Jacob was promoted to Captain by May 4, 1864. His troops were heavily involved in the battle for Richmond and the siege of Petersburg through 1864. He was wounded in September 1864 in an assault at Fort Harrison and was discharged for disability following the removal of some inches of bone from his upper left arm. This life-long disability did not prevent him from attending Albany Medical College and becoming a doctor by 1871. He had married a woman named Sarah who was from Valatie, by 1868, as by the 1870 census they had a 2-year-old son named Frank.
The Forces had moved to Minnesota by the 1875 census, when they had a second son, Charles. Jacob was a doctor in Minnesota for many years. He also lectured at the Minnesota college of Physicians and College of Pharmacy and was director of a life insurance company. Jacob was definitely involved in the Grand Army of the Republic, the association of Civil War veterans. A photo shows him standing next to the monument to the 125th Regiment at Gettysburg, probably about the time of its dedication in 1888.
In 1901, Dr. Force applied for a passport and headed for Europe. By 1912 he was a retired doctor in Pasadena, California, when he applied for membership in the Sons of the American Revolution. He lived in Pasadena until his death in 1924. His name appears on plaque 38 of the African American Civil War Memorial in Washington, D.C.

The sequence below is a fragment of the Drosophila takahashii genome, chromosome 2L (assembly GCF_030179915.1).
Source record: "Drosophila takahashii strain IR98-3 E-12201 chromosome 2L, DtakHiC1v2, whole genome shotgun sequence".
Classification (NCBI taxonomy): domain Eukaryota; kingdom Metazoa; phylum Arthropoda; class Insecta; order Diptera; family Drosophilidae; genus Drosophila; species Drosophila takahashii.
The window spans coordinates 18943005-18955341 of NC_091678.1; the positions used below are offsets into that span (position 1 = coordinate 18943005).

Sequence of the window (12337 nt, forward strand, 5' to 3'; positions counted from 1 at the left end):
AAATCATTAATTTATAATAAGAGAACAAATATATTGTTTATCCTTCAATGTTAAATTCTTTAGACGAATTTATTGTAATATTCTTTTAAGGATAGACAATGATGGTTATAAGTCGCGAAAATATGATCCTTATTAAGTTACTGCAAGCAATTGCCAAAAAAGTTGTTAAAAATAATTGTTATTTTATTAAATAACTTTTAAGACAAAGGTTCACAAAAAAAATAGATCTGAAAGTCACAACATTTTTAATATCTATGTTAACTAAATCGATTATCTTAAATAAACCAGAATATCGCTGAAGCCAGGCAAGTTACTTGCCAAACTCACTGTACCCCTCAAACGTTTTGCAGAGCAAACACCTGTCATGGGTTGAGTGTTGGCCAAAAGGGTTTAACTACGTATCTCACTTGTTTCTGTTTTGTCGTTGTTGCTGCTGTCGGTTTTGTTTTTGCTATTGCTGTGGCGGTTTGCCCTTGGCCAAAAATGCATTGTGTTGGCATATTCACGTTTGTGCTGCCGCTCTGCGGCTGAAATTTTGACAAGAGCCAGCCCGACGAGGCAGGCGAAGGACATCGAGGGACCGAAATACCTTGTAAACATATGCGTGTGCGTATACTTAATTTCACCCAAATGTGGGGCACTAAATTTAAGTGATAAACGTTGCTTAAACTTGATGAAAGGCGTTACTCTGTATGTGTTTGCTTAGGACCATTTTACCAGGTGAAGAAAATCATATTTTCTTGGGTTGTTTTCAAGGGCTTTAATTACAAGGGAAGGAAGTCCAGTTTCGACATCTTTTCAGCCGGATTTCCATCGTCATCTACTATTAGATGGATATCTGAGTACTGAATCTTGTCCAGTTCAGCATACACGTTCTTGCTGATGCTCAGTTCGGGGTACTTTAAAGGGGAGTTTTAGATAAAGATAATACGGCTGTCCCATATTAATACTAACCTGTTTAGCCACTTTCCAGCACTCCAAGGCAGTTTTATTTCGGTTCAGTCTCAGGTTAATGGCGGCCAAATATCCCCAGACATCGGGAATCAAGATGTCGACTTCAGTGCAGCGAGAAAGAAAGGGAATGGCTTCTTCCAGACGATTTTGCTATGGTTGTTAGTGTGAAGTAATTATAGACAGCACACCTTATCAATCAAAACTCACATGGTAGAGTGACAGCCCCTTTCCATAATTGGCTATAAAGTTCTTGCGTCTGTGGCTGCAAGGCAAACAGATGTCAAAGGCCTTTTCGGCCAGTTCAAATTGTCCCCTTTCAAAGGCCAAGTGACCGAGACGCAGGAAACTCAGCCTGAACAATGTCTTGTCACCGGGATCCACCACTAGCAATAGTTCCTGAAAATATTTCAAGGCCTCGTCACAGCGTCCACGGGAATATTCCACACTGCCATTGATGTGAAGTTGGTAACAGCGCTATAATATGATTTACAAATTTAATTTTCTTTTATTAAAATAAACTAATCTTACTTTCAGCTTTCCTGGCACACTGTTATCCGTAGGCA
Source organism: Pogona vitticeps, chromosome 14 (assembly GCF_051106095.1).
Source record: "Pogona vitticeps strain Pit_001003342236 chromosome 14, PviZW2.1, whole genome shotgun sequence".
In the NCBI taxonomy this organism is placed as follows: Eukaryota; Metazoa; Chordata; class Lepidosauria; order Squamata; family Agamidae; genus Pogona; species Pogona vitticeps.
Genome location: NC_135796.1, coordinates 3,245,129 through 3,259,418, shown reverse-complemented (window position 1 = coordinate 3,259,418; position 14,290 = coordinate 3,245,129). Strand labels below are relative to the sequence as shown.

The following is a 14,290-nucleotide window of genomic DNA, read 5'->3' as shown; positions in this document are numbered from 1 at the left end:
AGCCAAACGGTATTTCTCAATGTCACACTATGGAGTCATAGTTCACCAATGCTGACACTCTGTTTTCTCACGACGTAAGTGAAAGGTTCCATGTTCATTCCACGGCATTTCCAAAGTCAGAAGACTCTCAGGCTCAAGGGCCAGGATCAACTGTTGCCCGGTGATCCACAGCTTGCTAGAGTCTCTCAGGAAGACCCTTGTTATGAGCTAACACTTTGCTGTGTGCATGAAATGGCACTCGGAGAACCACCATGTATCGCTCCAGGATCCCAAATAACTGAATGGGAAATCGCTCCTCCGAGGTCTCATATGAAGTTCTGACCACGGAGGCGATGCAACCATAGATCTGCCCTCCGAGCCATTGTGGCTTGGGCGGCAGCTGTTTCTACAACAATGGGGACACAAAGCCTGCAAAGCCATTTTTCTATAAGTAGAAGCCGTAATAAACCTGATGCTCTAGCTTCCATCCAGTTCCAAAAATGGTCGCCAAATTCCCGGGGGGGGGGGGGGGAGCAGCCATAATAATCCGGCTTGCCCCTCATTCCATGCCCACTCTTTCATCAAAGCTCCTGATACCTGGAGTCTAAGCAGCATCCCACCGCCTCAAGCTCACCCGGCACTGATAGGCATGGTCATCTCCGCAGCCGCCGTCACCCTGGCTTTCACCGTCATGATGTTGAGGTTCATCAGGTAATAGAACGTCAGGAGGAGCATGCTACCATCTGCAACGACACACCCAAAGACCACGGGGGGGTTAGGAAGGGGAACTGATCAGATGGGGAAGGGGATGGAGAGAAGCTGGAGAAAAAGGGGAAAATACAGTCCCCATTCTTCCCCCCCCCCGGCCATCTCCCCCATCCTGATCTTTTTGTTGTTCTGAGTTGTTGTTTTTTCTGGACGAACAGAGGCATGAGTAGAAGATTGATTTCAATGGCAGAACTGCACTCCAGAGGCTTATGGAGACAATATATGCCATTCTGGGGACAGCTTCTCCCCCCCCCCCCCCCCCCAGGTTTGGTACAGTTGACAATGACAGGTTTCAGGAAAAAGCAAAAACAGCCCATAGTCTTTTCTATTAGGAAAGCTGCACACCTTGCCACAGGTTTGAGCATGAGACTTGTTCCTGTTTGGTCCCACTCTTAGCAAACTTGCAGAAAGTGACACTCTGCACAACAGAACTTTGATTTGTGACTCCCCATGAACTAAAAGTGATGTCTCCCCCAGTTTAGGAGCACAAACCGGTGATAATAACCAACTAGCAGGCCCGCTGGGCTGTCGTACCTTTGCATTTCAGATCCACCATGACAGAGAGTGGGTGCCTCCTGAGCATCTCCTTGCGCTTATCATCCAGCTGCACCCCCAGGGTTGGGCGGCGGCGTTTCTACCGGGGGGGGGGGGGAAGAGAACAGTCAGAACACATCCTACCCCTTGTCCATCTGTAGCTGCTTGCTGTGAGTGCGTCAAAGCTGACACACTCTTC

Also during November, on the 19th, President Lincoln traveled to Gettysburg to dedicate the new cemetery on the site of the battle of July 1-3. I have always read, and read again in Sandy McBride’s most recent wonderful article in these pages, that at the time, what came to be known as Lincoln’s “Gettysburg Address” was poorly received. But the Troy “Times” newspaper printed the following report on the ceremonies on November 20, 1863.
“The address of Mr. Everett was one of his most elaborate productions. There seems to be universal disappointment that he should have confined himself so closely to history and a rehearsal of it; still his eloquent exordium and brilliant peroration compensate in great measure for apparent heaviness of historical detail.” The paper printed the closing paragraph of the two-hour speech by Edward Everett, the featured speaker of the day.
The paper went on, “President Lincoln’s address is so crisp and characteristic that we give it in full (also with indication of the applause of the crowd). There was long continued applause at the end.” An interesting contradiction to the conventional wisdom.
On the 23rd of November, the 125th Regiment, as part of the 2nd Corps in the Army of the Potomac, moved from camp near Centreville, Virginia, heading southwest, crossing the Rapidan River, aiming for General Lee’s Confederate Army of Northern Virginia. This territory had been fought over at least twice already in the war, and was only a few miles from the future site of the battle of the Wilderness. The Armies ended up facing off across a stream called Mine Run. The 2nd Corps under General Warren was on the far left of the Army. Interestingly, General Joseph Bradford Carr of Troy commanded another part of the Army.
On November 28, the 125th Regiment was put on picket and skirmishing duty. Both activities were dangerous, putting the men in the closest contact with their enemies. The Regimental History of the 125th noted that their Colonel, Colonel Crandell, had the men build shelters so that no one was killed or injured. The previous regiment on duty had had to operate in an open field and suffered a number of casualties.